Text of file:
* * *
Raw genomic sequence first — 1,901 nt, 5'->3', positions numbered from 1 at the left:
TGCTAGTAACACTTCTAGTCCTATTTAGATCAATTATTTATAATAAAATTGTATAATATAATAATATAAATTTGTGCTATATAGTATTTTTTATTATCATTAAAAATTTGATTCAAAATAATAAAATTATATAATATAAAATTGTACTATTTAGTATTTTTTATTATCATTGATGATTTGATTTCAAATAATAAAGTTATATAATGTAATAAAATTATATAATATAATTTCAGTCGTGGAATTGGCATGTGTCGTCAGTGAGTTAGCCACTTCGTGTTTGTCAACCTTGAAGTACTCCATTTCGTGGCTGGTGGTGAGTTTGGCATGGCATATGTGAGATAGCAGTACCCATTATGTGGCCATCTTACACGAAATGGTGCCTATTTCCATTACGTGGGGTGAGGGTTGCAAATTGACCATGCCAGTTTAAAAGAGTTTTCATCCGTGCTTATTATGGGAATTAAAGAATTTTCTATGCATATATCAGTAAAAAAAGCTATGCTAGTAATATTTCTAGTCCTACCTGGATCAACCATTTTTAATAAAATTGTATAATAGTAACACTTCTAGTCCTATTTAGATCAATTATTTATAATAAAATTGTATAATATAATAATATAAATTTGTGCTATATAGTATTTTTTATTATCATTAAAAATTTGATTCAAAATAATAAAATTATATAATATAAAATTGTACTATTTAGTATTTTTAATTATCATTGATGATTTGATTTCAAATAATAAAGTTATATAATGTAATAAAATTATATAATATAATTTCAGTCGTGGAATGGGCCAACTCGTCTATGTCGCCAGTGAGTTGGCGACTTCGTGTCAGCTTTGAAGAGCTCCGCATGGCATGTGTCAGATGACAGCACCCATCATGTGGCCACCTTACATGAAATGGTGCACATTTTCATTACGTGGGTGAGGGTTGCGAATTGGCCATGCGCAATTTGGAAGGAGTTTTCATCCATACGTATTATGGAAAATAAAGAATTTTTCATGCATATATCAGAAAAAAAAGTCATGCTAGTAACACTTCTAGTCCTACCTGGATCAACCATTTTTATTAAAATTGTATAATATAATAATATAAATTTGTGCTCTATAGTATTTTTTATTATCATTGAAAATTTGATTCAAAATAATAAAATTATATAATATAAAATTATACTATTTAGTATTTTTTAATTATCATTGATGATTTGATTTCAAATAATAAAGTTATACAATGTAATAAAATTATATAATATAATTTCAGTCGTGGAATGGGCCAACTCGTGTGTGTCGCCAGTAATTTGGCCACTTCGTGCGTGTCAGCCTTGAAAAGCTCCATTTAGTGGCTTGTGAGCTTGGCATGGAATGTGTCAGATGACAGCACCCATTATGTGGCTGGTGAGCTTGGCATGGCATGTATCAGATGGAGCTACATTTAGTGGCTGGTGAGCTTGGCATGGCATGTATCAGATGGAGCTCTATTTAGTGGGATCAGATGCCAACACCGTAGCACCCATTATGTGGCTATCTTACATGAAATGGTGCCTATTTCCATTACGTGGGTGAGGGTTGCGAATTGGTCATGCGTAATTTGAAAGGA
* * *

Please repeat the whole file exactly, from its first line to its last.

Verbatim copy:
Raw genomic sequence first — 1,901 nt, 5'->3', positions numbered from 1 at the left:
TGCTAGTAACACTTCTAGTCCTATTTAGATCAATTATTTATAATAAAATTGTATAATATAATAATATAAATTTGTGCTATATAGTATTTTTTATTATCATTAAAAATTTGATTCAAAATAATAAAATTATATAATATAAAATTGTACTATTTAGTATTTTTTATTATCATTGATGATTTGATTTCAAATAATAAAGTTATATAATGTAATAAAATTATATAATATAATTTCAGTCGTGGAATTGGCATGTGTCGTCAGTGAGTTAGCCACTTCGTGTTTGTCAACCTTGAAGTACTCCATTTCGTGGCTGGTGGTGAGTTTGGCATGGCATATGTGAGATAGCAGTACCCATTATGTGGCCATCTTACACGAAATGGTGCCTATTTCCATTACGTGGGGTGAGGGTTGCAAATTGACCATGCCAGTTTAAAAGAGTTTTCATCCGTGCTTATTATGGGAATTAAAGAATTTTCTATGCATATATCAGTAAAAAAAGCTATGCTAGTAATATTTCTAGTCCTACCTGGATCAACCATTTTTAATAAAATTGTATAATAGTAACACTTCTAGTCCTATTTAGATCAATTATTTATAATAAAATTGTATAATATAATAATATAAATTTGTGCTATATAGTATTTTTTATTATCATTAAAAATTTGATTCAAAATAATAAAATTATATAATATAAAATTGTACTATTTAGTATTTTTAATTATCATTGATGATTTGATTTCAAATAATAAAGTTATATAATGTAATAAAATTATATAATATAATTTCAGTCGTGGAATGGGCCAACTCGTCTATGTCGCCAGTGAGTTGGCGACTTCGTGTCAGCTTTGAAGAGCTCCGCATGGCATGTGTCAGATGACAGCACCCATCATGTGGCCACCTTACATGAAATGGTGCACATTTTCATTACGTGGGTGAGGGTTGCGAATTGGCCATGCGCAATTTGGAAGGAGTTTTCATCCATACGTATTATGGAAAATAAAGAATTTTTCATGCATATATCAGAAAAAAAAGTCATGCTAGTAACACTTCTAGTCCTACCTGGATCAACCATTTTTATTAAAATTGTATAATATAATAATATAAATTTGTGCTCTATAGTATTTTTTATTATCATTGAAAATTTGATTCAAAATAATAAAATTATATAATATAAAATTATACTATTTAGTATTTTTTAATTATCATTGATGATTTGATTTCAAATAATAAAGTTATACAATGTAATAAAATTATATAATATAATTTCAGTCGTGGAATGGGCCAACTCGTGTGTGTCGCCAGTAATTTGGCCACTTCGTGCGTGTCAGCCTTGAAAAGCTCCATTTAGTGGCTTGTGAGCTTGGCATGGAATGTGTCAGATGACAGCACCCATTATGTGGCTGGTGAGCTTGGCATGGCATGTATCAGATGGAGCTACATTTAGTGGCTGGTGAGCTTGGCATGGCATGTATCAGATGGAGCTCTATTTAGTGGGATCAGATGCCAACACCGTAGCACCCATTATGTGGCTATCTTACATGAAATGGTGCCTATTTCCATTACGTGGGTGAGGGTTGCGAATTGGTCATGCGTAATTTGAAAGGA